• You need to have some sort of daily routine in place with a set morning wake time and bedtime hour in place. Unless baby is eating around the same amount each day and night and going to sleep around the same time, you can't expect her to sleep predictably long at night. Check out example newborn schedules here.
  • It is common for a baby to do a longer stretch of sleep at night followed by a shorter stretch of sleep
  • Just because your baby takes the pacifier, it does not mean she has gone back to sleep and wasn't hungry. It is possible that she is sucking on it unsettled and hungry and not asleep. At this age, you don't want to offer a pacifier instead of a feed if your baby needs it. So if you offer the pacifier and she doesn't seem settled or she wakes shortly after, assume she needs that feed for now. Keep in mind that if she has been awake sucking at the pacifier for some time, she'll very likely be overtired and not take a good feed. This means that she may wake 1-2 hours later hungry again. So the pacifier can definitely backfire if you don't use it right. Sometimes, like if you are trying to drop a feed with an older baby this will simply be part of the struggle short term but will resolve long term.
  • While this method is often pretty painless for me and involves me being awake for a matter of seconds, sometimes if baby is really stuck in a feed (that she obviously no longer needs--eats very little etc.), it can take a bit of work short term. But the good news is that persevering for a few nights (at most several nights) will give you a longer stretch of sleep long term. Once the feed is dropped, the waking often goes away on its own (assuming there aren't other big sleep problems).
  • I started having my son Jacob sleep in the rock 'n play sleeper when he was a few weeks old (due to him hating sleeping flat on his back--reflux being part of the problem). He immediately started to sleep an extra two hours at night. I tried this sleeper at night with my next child, Stella, and I had similar results. So yeah, I'm kind of in love with this sleeper since it gives me extra shut eye at night! The transfer from sleeper to flat bed at a later date is easy-peasy for most babies too.

Common Newborn Issues
  • Painful reflux: If your baby appears to have reflux that is bothersome (some spitting up is common and normal due to a newborn's immature stomach sphincter) then let your pediatrician know. Some reflux medications can make a world of difference. Also, try to keep baby in an upright position for approximately 30 minutes after a feed. I haven't had good luck with using wedges to keep babies propped up while sleeping, although I have had good luck with the Rock 'n Play Sleeper .
  • Dirty diaper: Most babies this age do not care much about a dirty or wet diaper. Lots of parents connect wet diapers with night wakings, but most likely this is not what is causing the waking, now or in the future. But you never know, so it worth considering. If you are having issues with leaking diapers, check out this post for tips.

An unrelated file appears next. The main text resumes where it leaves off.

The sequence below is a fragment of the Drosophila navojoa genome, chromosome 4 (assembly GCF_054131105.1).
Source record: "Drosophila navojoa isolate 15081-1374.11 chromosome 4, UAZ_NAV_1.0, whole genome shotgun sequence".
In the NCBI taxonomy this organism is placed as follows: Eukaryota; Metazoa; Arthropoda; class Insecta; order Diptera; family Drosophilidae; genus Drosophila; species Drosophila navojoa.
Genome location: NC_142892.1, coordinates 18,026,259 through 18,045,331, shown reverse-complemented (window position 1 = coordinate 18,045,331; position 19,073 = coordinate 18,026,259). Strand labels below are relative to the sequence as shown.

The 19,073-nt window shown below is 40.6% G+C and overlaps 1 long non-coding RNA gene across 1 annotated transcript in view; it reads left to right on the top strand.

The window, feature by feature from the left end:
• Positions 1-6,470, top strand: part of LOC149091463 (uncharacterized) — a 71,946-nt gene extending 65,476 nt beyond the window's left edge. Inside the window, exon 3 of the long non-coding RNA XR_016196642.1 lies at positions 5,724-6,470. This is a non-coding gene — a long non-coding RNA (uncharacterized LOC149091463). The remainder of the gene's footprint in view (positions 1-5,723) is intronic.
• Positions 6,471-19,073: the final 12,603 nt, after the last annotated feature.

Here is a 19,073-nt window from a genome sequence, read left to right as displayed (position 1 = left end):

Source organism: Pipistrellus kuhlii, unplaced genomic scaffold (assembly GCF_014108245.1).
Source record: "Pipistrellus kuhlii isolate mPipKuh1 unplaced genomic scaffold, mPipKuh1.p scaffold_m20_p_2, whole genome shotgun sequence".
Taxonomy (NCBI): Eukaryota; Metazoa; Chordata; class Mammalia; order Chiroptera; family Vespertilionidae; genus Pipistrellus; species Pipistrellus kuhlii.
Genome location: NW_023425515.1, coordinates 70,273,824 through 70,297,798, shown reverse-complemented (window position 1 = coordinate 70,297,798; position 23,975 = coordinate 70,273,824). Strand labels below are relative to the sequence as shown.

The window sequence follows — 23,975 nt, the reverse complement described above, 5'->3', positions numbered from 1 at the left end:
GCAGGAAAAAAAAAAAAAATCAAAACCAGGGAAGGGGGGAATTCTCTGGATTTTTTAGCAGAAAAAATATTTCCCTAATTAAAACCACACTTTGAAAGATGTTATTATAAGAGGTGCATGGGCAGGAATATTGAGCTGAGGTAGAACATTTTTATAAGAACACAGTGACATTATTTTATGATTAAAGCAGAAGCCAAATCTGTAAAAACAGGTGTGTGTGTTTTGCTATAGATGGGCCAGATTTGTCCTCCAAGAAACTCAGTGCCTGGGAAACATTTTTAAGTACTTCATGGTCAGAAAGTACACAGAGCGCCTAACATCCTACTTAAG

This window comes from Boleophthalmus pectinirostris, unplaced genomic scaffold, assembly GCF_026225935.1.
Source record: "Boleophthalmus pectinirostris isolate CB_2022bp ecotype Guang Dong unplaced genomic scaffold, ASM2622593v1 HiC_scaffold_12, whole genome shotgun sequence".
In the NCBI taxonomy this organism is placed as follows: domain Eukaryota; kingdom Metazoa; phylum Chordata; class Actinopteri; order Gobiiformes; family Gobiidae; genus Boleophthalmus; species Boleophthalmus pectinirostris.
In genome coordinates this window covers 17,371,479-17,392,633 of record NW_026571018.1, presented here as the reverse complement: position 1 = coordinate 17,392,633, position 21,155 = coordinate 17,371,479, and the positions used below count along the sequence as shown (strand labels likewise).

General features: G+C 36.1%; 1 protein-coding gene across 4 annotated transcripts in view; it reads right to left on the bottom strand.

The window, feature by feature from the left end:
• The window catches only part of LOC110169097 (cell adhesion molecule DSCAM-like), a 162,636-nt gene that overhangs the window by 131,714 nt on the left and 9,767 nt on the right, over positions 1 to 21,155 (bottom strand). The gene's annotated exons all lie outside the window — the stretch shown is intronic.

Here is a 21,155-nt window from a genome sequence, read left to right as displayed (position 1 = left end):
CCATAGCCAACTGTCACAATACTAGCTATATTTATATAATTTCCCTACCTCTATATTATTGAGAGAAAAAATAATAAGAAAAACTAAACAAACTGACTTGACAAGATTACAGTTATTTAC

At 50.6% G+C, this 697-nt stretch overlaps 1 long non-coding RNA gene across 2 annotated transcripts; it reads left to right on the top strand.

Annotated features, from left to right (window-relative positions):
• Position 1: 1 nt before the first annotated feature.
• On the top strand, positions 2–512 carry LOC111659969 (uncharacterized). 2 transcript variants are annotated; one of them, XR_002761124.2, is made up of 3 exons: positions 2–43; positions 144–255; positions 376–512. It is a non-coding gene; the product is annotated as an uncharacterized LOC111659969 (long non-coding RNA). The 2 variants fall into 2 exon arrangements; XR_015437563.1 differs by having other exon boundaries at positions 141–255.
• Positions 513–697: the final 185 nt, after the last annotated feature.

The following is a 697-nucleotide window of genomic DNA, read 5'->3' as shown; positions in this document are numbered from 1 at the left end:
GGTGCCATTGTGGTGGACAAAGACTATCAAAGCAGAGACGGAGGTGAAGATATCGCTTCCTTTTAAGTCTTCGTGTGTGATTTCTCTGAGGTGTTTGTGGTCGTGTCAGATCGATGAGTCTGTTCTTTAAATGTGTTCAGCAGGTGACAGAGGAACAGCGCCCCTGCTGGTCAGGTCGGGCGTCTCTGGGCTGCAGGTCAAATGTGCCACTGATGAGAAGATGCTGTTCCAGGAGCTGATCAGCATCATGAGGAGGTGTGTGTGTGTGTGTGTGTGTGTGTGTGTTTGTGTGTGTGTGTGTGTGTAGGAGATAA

• Growth Spurts. Newborns have loads of growth spurts, or times they will eat/grow more and possibly sleep more or be fussy.
  • Colic. If your little one has colic you'll probably be holding and bouncing and doing all kinds of things to help her be happy and, if you're lucky, sleep. These things can and often do result in a baby having sleep issue when she gets older because, well, she's always had them to go to sleep so that's what she keeps needing to go to sleep. Don't worry about it. You have your hands full as it is. You can tackle sleep issues when the colic improves. You'll get a bit more protesting during the process, but it is never too late to improve on sleep.
  • Ear Infections. Ear infections and babies are not fun, but unfortunately they go together quite a lot with some babies. Breastfeeding, holding upright while bottle feeding and not smoking around your baby can reduce the risk of ear infections. If your baby has recently had a stuffy nose and suddenly gets a fever, is extra fussy or cries shortly after being layed flat, suspect an ear infection. Actually, regardless of what is wrong, any fever at this age warrants an immediate call or visit with your pediatrician. 
  • GasYour baby's digestive system is still trying to figure things out, and until that happens (and even maybe after :) you've got a little gas monster on your hands. Be sure to burp 2-3 times during a feed and if needed, try out different bottles if you're bottle feeding. If you're breastfeeding, you may want to adjust your diet a bit, although most of the time this doesn't seem to make much of a difference. Getting gas somewhat under control will help your little one sleep more soundly. If he wakes up suddenly with a high pitched scream, you might be dealing with gas. I also always recommend  probiotics to help with gas, especially for formula fed babies. Refrigerated ones (I highly recommend this one for babies) are the best, but this one seems to still have decent results and is easy to find online and in stores.

Common Questions:
Do I really need to wake my baby up to eat during the day?